Quantum Pranx


The backstory of the U.S. financial crisis

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from Jesse’s Café Américain
Originally posted March 1, 2011

Gold and silver surged higher today on the expanding troubles in the Middle East, and the faltering US dollar reserve currency. Buying from Asia remains very strong, particularly in China.

“Actually as I said what we are experiencing is an ongoing debasement of the dollar and I don’t mean to bang on the same drum, but this is the reality and it is critical for readers to understand this important fundamental. This is why all risk assets are rising in price. The increase in the S&P 500 in this case is a precursor to a potential hyper-inflationary event. This befalls a country which runs such high expenditure to deficit ratios. All things equal, this will end badly.”
Ben Davies, Hinde Capital

As you know, I still believe that stagflation is the most likely outcome for the US, as the result of the policy failure created by a credibility trap that prevents the government from making the necessary reforms to its political and financial systems. Hyperinflation and Deflation are both possibilities, but remain outliers for now.

I could definitely see some improbably lunatic outcomes in the States, given the hubris of wealthy purveyors of propaganda and their shills who are leading their sleep-walking electorates to ruin. The US now has the worst unemployment of the ten major developed countries, depending on which deceptive government statistics you might favor.

If there was a double dip and a major depression there is some sizable minority segment of the US public that would either deny it was happening on ideological grounds, or simply fail to notice it was happening until they either starved to death or were overwhelmed by hordes of crazed zombies, as long as the electricity remained on and the mainstream media was continuing to dish out mindless pap for a diversion and corporatist propaganda for the news.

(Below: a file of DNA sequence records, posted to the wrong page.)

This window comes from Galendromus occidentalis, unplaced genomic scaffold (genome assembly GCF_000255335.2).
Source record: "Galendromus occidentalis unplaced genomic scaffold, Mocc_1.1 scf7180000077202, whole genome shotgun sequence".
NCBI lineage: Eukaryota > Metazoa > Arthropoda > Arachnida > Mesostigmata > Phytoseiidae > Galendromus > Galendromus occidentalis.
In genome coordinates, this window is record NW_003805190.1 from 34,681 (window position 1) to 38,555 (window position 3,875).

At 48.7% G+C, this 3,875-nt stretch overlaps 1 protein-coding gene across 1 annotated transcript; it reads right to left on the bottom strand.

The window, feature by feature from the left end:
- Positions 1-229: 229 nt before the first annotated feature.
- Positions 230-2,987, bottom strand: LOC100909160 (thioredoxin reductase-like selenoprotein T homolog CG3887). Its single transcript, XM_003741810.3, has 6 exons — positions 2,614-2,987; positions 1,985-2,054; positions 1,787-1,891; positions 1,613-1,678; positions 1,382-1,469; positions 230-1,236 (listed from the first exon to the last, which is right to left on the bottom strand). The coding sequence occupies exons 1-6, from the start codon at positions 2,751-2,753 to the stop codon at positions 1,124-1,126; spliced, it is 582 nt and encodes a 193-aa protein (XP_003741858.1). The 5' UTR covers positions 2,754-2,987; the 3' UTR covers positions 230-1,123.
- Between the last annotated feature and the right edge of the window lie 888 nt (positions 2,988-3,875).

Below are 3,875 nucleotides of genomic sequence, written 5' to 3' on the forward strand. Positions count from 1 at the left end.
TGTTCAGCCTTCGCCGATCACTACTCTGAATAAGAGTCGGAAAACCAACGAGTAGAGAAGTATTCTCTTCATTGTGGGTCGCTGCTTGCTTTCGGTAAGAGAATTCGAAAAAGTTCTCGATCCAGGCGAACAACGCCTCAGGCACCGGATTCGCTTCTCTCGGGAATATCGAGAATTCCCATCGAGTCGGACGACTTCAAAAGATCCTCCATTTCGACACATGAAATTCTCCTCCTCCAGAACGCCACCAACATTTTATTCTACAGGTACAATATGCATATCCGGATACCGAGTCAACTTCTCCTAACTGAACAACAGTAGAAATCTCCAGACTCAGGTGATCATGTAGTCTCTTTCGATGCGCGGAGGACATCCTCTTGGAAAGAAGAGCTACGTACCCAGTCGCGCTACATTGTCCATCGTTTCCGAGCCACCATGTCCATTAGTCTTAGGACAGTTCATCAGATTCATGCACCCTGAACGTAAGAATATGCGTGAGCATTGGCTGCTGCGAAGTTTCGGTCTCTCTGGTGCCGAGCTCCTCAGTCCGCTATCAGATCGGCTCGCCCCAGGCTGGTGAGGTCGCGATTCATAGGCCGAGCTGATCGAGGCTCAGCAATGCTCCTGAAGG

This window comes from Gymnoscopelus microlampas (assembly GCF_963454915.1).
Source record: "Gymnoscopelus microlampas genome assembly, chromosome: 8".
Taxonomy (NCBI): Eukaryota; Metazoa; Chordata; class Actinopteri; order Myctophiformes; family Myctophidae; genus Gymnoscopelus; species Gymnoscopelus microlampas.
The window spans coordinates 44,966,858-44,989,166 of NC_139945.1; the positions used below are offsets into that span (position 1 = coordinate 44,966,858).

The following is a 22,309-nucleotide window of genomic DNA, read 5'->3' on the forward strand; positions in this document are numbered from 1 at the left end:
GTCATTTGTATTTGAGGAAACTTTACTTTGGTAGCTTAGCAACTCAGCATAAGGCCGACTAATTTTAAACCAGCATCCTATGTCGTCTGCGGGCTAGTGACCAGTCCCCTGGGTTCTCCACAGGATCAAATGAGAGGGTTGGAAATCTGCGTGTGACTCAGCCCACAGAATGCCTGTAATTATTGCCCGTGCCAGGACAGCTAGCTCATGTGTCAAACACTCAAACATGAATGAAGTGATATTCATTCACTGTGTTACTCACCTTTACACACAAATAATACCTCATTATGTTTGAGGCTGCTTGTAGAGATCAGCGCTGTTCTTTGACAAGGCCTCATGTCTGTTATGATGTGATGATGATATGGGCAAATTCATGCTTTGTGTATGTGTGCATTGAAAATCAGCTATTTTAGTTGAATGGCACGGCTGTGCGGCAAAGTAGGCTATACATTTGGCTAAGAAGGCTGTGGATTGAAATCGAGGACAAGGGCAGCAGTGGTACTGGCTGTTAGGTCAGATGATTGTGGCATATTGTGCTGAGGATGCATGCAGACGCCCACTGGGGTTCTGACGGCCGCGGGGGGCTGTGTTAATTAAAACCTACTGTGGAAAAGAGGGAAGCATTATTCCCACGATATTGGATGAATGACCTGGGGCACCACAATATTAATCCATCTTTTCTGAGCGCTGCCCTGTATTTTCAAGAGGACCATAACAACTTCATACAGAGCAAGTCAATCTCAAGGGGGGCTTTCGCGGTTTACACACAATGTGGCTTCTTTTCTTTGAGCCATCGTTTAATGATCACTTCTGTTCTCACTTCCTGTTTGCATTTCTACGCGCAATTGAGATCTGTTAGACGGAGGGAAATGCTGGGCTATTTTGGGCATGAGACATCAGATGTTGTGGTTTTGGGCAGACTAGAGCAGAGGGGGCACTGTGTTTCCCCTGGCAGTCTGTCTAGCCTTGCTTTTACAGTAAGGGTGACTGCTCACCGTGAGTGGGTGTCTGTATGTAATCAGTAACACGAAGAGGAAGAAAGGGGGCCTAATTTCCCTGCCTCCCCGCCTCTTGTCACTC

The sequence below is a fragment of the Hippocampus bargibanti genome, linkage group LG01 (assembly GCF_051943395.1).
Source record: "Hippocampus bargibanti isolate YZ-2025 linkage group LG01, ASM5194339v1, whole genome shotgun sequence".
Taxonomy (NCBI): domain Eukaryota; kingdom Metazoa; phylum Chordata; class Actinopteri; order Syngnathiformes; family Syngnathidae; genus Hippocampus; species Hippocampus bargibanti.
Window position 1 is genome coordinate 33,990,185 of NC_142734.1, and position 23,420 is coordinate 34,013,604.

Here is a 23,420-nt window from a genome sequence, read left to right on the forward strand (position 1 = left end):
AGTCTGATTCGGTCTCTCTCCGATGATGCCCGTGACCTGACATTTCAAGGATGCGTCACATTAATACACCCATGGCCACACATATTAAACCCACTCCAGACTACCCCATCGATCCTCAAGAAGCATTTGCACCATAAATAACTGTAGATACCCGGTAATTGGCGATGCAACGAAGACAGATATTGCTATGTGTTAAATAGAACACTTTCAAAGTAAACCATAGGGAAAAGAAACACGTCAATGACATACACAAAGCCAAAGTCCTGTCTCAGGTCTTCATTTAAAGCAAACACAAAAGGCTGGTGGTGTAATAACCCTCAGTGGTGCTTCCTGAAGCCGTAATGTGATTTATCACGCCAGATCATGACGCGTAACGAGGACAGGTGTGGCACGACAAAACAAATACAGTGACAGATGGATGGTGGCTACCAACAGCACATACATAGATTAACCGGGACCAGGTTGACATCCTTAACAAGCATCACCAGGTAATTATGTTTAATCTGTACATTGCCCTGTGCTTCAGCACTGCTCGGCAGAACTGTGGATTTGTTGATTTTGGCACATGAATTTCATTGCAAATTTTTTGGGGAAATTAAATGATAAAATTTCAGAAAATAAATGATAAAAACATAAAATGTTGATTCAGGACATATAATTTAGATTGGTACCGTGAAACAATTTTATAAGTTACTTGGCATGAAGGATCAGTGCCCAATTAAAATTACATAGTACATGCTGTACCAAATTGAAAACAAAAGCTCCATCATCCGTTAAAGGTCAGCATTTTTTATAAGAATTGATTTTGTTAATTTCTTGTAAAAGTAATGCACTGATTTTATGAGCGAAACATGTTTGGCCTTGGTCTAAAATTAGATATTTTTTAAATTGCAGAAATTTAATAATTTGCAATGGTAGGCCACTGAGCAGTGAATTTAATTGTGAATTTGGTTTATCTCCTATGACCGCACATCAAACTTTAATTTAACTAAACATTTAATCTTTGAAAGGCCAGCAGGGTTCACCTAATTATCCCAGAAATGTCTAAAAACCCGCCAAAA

There is a commonplace saying that most conspiracy theories cannot be true and ‘fall apart’ because of the many people who would have to be involved,  and who cannot be all that clever and also keep things secret. I think that is wrong. Many conspiracy theories fall apart under skeptical and rational examination and factual inquiry. But some do not. The Madoff Ponzi scheme was certainly a conspiracy. What is not known is its breadth, how many insiders there there, and what happened to all the money.

Conspiracies are possible because too many people can be persuaded to become self-delusional idiots and true believers who allow themselves to be badly used by a very few clever men, who themselves are quite capable of making plans and keeping secrets with an impressively ruthless determination.

And excepting for the inner circle which often quickly flees the scene or remains completely unknown, after a major conspiracy reaches a bad end and is exposed, the majority of those involved will deny that it ever happened, and that they even did the things that they undeniably did. Or at least, that they never intended any harm, or ever meant to commit  outrageous acts against decency and common sense. And they will be outraged if you dare to hold them to account for their crimes. And when they are finally forced to see the enormity of their actions for the first time, they are dumbfounded and seek to either skulk away, shrug it off, or remain in obstinate denial, seeking to punish someone, anyone, excepting themselves.

This is the backstory of the US financial crisis, and the credibility trap in which its government and intellectual elite are caught today.


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